Vice President, Weapons Engineering and Product Realization, Chief Engineer for Nuclear Weapons
Bruce C. Walker is vice president of Weapons Engineering and Product Realization at Sandia National Laboratories, a U.S. Department of Energy multi-program engineering and science laboratory. Walker is the chief engineer for nuclear weapons with responsibility for leadership and management of nuclear weapon engineering and production activities.
In his 34 years at Sandia National Laboratories, Bruce has held several positions. From 2010 to 2011, Bruce served as director of Center 200, Nuclear Weapons Planning Operations and Integration. In this position, he also serves as the COO for the NW Program at Sandia. From 2008 to 2010, he was director of Center 5700, Monitoring Systems and Technology. In this position, he was responsible for the Remote Sensing and Verification (RSV) Program, which encompasses Sandia’s work in Nonproliferation R&D, the US Nuclear Detonation Detection System (USNDS), and overall satellite technology R&D. Prior to this position, from 2005 to 2007, he was director of the New Mexico Weapon Systems Engineering Center, where he was responsible for system engineering, use control, and stockpile support for all New Mexico nuclear weapon systems. From 2002 to 2005, he was the director of the Surety Components and Instrumentation Center, where he led the development of nuclear safety and firing system components for various nuclear weapon systems and the development of instrumentation and communication systems for various DoD programs.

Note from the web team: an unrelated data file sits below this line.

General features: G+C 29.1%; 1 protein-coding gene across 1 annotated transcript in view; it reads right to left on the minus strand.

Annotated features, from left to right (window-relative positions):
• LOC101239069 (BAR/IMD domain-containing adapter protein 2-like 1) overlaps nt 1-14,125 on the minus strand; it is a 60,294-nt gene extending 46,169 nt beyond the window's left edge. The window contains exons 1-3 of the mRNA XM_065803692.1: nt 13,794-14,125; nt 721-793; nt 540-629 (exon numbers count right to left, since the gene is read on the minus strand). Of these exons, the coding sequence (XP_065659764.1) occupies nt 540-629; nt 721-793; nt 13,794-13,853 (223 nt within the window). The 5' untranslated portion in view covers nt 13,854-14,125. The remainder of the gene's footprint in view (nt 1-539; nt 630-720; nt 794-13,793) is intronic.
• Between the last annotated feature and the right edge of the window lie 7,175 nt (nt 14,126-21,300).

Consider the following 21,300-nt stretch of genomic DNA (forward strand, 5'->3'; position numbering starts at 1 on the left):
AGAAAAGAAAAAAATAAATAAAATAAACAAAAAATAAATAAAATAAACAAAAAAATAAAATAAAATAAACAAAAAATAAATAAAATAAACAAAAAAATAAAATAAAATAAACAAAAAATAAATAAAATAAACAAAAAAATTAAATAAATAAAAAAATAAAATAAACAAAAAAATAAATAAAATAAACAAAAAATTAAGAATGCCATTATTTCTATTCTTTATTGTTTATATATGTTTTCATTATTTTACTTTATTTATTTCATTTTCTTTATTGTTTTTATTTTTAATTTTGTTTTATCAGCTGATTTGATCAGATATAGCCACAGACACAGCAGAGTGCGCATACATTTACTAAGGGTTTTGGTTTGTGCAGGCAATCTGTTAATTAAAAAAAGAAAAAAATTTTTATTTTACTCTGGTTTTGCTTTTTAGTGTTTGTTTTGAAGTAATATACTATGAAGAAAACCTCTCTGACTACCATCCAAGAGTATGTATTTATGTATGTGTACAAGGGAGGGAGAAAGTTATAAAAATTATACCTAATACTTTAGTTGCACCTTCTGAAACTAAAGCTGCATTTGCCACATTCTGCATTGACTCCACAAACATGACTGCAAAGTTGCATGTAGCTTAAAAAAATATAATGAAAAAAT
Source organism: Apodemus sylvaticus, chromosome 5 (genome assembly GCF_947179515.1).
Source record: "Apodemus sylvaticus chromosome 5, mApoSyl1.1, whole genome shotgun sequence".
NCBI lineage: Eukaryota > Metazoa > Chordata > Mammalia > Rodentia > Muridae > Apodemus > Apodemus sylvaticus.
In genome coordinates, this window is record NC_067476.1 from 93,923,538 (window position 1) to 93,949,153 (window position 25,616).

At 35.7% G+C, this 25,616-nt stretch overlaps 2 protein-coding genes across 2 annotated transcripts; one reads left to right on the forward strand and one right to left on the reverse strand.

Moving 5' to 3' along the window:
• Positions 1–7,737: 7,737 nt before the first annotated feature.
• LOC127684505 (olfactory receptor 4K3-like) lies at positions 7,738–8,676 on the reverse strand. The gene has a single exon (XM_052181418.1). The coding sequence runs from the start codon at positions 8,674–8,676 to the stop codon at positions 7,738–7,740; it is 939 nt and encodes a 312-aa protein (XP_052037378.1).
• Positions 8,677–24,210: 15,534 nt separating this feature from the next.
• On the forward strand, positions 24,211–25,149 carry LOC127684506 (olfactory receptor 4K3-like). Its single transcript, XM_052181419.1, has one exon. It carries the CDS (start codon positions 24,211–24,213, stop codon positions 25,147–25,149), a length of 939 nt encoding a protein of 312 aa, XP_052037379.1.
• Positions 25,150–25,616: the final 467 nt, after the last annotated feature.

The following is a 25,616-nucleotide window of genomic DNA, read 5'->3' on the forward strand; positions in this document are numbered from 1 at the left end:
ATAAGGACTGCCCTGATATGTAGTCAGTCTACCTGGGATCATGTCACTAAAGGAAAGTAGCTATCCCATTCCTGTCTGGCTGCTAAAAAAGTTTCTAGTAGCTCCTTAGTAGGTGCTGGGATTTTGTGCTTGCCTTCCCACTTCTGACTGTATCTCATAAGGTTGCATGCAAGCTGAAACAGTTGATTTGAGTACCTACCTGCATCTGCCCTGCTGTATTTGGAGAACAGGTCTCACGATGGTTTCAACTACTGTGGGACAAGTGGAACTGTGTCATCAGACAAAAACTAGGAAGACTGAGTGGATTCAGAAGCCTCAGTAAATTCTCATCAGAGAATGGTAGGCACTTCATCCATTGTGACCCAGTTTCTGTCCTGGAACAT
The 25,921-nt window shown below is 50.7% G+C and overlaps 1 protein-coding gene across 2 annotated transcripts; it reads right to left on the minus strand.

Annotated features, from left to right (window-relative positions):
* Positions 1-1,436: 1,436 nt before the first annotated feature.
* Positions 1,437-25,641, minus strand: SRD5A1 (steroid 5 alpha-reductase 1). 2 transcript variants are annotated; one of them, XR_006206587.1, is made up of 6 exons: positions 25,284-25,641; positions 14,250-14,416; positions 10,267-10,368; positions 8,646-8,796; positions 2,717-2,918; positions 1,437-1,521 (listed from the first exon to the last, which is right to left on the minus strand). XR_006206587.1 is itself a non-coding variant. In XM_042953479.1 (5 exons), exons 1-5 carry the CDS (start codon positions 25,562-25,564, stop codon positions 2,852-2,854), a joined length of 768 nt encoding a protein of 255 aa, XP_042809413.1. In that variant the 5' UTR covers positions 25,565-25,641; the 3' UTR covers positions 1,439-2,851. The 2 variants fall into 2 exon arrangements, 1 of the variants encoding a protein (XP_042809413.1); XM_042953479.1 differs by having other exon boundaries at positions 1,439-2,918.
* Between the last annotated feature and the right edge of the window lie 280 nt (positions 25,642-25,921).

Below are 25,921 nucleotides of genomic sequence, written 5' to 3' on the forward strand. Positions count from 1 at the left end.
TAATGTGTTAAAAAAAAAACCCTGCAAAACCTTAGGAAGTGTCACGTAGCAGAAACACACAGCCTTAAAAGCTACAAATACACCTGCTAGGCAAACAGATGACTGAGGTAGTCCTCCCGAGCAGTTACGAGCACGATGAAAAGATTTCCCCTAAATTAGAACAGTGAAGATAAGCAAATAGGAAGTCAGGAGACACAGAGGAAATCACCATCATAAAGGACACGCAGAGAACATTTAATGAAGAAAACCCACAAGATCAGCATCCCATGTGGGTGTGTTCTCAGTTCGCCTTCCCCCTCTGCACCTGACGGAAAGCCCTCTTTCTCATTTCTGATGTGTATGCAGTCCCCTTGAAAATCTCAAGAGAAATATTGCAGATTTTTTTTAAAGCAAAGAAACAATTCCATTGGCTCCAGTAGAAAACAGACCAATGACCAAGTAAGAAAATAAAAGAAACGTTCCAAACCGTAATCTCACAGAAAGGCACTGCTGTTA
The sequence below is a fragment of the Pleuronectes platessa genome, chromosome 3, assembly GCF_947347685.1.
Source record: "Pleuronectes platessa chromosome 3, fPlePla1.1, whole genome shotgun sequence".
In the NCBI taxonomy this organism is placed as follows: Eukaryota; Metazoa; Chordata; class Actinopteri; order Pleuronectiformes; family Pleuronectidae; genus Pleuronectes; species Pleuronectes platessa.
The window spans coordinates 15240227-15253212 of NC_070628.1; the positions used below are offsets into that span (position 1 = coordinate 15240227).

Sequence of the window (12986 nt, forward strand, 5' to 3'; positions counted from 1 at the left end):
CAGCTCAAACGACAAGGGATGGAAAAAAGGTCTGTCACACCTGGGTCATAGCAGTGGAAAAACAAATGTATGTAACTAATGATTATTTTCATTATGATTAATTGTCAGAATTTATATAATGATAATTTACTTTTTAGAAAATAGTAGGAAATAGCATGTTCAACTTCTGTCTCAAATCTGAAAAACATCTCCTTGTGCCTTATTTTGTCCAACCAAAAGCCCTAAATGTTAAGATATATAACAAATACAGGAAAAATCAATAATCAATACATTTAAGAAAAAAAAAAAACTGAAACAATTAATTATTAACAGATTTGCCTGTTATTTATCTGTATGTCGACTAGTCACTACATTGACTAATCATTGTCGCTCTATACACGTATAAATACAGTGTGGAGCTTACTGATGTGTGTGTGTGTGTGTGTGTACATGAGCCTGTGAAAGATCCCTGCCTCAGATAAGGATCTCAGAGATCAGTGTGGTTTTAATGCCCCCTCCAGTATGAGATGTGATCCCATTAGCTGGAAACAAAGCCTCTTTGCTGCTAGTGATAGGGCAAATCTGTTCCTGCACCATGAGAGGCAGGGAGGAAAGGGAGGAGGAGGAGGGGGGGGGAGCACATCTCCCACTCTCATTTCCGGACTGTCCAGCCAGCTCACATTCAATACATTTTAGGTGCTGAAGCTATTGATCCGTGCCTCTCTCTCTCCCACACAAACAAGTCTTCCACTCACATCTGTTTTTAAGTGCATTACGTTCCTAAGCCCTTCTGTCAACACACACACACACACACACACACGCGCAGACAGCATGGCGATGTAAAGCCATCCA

From 1998 to 2002 he served as the senior manager for RF Remote Sensing where he led advanced development work in synthetic aperture radars (SARs) and RF tags. From 1987 to 1998, he was the manager of the Synthetic Aperture Radar Department, managing the technology development, system design, software and hardware development, integration, and flight test for numerous SAR programs. He has been instrumental in establishing the SAR work at Sandia, from its genesis through the development of several differentiating capabilities. From 1984 to 1987, he was the manager of the Sensor Systems Department leading the development of ground-based sensor programs. From 1977 to 1984 he was a member of the technical staff responsible for the design of numerous Nuclear Weapon and DoD radar programs.
Bruce is a fellow member of the Microwave Sensing Symposia. He holds a patent in synthetic aperture radar for video SAR. He received a B.S. degree in electrical engineering from Oklahoma State University in 1976 and an M.S. degree in electrical engineering from the University of Texas at Austin in 1977.
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